DRACAENA TAMARANAE PDF

Dracaena draco, the Canary Islands dragon tree or drago, is a subtropical tree- like plant in the The form found on Gran Canaria is now treated as a separate species, Dracaena tamaranae, based on differences in flower structure. The form . A new species of dragon tree, Dracaena tamaranae A. Marrero, R.S. Almeida & M. Gonzalez-Martin, is described from Gran. Canaria, Canary Islands. This new. Dracaena tamaranae young 3, × 2,; MB. 0 references . taxon name. Dracaena tamaranae. taxon author · Águedo Marrero Rodriguez.

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Retrieved 18 June The form found on Gran Canaria is now treated as a separate species, Dracaena tamaranaebased on differences in flower structure.

Dracaena draco is cultivated and widely available as an ornamental tree for parks, gardens, and drought tolerant water conserving sustainable landscape projects. Retrieved 9 January This page was last edited on 22 Octoberat It is the natural symbol of the island of Tenerifetogether with dracaenq blue chaffinch. Views Read Edit View history. Wikipedia articles incorporating dracaean citation from the New International Encyclopedia Articles with ‘species’ microformats Taxonbars with 20—24 taxon IDs Taxonbars with automatically added basionyms.

It grows slowly, requiring about ten years to reach 1. Its massive trunk comes from the contribution of clusters of aerial roots that emerge from the bases of lowest branches and grow down to the soil.

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Its age was estimated in to be around years, with a maximum of years, not several thousand as had previously been claimed. Contact Legal Creative Commons. These tissues include ground parenchyma cells and cortex cells.

Dracaena dracothe Canary Islands dragon tree or drago[3] is a subtropical tree-like plant in the genus Dracaenanative to the Canary Islands, Cape Verde, Madeira, and locally in western Morocco, and introduced to the Azores. They are highly branching and have numerous flowers.

The bark tends to be yellowish greyish and is somewhat shiny and almost smooth. Soon a crown of terminal buds appears and the plant starts branching. This dragon tree, described inis only found on the most inaccessible crags in Gran Canaria. From Wikipedia, the free encyclopedia. In other projects Wikimedia Commons Wikispecies.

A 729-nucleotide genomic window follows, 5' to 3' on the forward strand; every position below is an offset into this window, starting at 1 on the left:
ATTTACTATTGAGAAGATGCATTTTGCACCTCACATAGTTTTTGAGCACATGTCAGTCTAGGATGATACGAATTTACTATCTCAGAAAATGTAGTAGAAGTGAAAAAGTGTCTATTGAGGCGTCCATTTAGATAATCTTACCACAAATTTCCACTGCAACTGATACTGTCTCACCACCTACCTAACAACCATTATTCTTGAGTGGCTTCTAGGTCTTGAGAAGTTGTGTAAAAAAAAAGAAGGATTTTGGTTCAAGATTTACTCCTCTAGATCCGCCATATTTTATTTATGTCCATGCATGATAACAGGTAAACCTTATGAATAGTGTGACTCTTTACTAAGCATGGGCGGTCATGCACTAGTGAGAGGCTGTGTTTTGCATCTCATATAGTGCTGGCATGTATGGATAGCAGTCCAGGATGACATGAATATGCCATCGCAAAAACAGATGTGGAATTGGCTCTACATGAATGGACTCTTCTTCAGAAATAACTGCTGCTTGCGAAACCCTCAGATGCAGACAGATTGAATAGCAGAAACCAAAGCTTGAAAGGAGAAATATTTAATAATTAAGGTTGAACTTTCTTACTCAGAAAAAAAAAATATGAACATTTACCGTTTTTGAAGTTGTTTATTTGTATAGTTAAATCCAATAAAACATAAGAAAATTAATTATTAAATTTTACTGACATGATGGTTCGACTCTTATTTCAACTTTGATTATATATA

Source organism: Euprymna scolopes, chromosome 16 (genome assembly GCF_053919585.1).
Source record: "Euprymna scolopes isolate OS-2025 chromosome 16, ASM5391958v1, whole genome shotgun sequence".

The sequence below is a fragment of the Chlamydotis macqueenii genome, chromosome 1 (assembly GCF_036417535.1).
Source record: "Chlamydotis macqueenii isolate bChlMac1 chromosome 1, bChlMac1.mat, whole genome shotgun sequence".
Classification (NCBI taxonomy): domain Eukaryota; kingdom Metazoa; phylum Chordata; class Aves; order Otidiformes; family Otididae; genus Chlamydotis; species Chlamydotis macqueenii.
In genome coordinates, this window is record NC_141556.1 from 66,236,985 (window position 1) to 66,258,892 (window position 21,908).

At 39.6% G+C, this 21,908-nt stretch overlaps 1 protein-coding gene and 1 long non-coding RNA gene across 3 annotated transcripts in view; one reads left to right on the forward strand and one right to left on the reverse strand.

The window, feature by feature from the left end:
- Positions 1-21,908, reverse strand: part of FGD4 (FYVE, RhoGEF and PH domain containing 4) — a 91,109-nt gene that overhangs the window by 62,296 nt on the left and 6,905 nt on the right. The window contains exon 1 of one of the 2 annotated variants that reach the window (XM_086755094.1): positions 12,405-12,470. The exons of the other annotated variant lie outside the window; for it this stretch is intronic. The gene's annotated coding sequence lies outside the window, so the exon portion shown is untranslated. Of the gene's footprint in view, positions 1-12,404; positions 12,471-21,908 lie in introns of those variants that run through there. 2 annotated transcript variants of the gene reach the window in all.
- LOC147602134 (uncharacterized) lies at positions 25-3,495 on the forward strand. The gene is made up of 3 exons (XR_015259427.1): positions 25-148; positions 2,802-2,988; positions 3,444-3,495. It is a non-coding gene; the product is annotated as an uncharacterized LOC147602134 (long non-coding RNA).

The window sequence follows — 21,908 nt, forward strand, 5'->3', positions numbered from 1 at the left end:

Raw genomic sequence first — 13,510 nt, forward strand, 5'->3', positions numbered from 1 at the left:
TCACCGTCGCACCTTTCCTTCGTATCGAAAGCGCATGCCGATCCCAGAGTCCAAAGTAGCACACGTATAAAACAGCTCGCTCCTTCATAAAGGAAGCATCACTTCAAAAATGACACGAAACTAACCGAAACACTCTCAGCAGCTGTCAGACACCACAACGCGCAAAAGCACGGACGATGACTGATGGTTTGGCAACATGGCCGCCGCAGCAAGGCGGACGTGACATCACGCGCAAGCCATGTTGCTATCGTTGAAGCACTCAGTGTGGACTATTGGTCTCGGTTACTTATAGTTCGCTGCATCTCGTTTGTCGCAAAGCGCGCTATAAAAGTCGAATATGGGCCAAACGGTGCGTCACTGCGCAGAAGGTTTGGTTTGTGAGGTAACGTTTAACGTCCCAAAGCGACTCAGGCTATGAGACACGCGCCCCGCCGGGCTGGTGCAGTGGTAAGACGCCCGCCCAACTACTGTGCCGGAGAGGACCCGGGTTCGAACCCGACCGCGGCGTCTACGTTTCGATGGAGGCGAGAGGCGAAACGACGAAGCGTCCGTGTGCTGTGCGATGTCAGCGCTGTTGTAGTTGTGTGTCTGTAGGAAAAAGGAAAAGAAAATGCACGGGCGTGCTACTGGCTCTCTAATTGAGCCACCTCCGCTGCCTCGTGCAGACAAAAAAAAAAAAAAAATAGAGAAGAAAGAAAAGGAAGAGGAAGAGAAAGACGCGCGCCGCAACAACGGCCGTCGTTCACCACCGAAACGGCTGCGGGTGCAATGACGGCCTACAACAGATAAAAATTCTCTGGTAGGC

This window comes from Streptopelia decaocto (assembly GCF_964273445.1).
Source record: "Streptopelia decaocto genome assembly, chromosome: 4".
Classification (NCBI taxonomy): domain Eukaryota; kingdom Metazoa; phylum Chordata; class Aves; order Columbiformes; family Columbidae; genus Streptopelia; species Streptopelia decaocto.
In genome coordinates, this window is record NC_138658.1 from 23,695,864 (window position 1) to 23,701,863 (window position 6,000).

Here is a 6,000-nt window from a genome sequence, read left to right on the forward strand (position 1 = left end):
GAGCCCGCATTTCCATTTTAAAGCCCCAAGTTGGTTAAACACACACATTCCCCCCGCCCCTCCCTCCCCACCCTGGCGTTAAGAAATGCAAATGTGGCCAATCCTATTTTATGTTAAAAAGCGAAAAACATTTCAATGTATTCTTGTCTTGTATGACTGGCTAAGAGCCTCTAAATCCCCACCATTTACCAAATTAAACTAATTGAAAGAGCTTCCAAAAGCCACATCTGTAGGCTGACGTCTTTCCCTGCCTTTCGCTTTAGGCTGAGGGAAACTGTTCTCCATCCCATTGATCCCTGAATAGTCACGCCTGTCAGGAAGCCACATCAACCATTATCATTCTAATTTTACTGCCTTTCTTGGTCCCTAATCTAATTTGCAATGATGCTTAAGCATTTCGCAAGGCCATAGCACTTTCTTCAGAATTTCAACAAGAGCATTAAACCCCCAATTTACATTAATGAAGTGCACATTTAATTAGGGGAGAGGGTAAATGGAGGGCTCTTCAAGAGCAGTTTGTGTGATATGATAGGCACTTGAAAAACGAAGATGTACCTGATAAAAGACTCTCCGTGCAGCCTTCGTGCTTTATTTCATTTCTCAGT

Dracaena tamaranae

During the summer they produce inflorescences up to cm in length. In general, they contain single a seed of up to 7 mm in diameter.

Viernes 10 de Mayo de – “. By using this site, you agree to the Terms of Use and Privacy Policy. Humboldt saw it at the time of his visit. Give us feedback Download the app. The Guanches worshiped a specimen in Tenerife, and hollowed its trunk into a small sanctuary. The form endemic to La Palma initially branches very low with numerous, nearly vertical branches arranged fastigately.

At about 10—15 years of age the stem stops growing and produces a first flower spike with white, lily-like perfumed flowers, followed by coral berries. Plant of tree-like form that reaches m in height, although it is not woody. Like the Canary Islands dragon tree Dracaena dracoit only branches after flowering, so individuals with no branches have not yet reached sexual maturity.

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Retrieved 6 February It lives with junipers, olive trees and in rockrose scrubland Olea cerasiformis dracaenaa, junipers Juniperus turbinata subsp. Not to be confused with Dracaena cinnabari.

File:Dracaena tamaranae kz1.JPG

It was destroyed by a storm in The flowers are hermaphroditic, greenish white in colour, and have very short tubes. Tamaranqe branch grows for about 10—15 years and re-branches, so a mature plant has an umbrella-like habit. Analytical and Bioanalytical Chemistry. Trees Structure and function.

Dracaena tamaranae – Arbolapp

The ancient specimen at Icod de los VinosTenerife. The leaves are simple, narrow, sword-shaped, cm long and up to 4. They are joined to the trunk or branches by means of a very wide, arched, reddish brown sheath, and therefore lack leaf stalks. It prefers shady, wet zones, and becomes established on escarpments, rocky ledges, platforms, and cracks or fissures in high and practically inaccessible crags.

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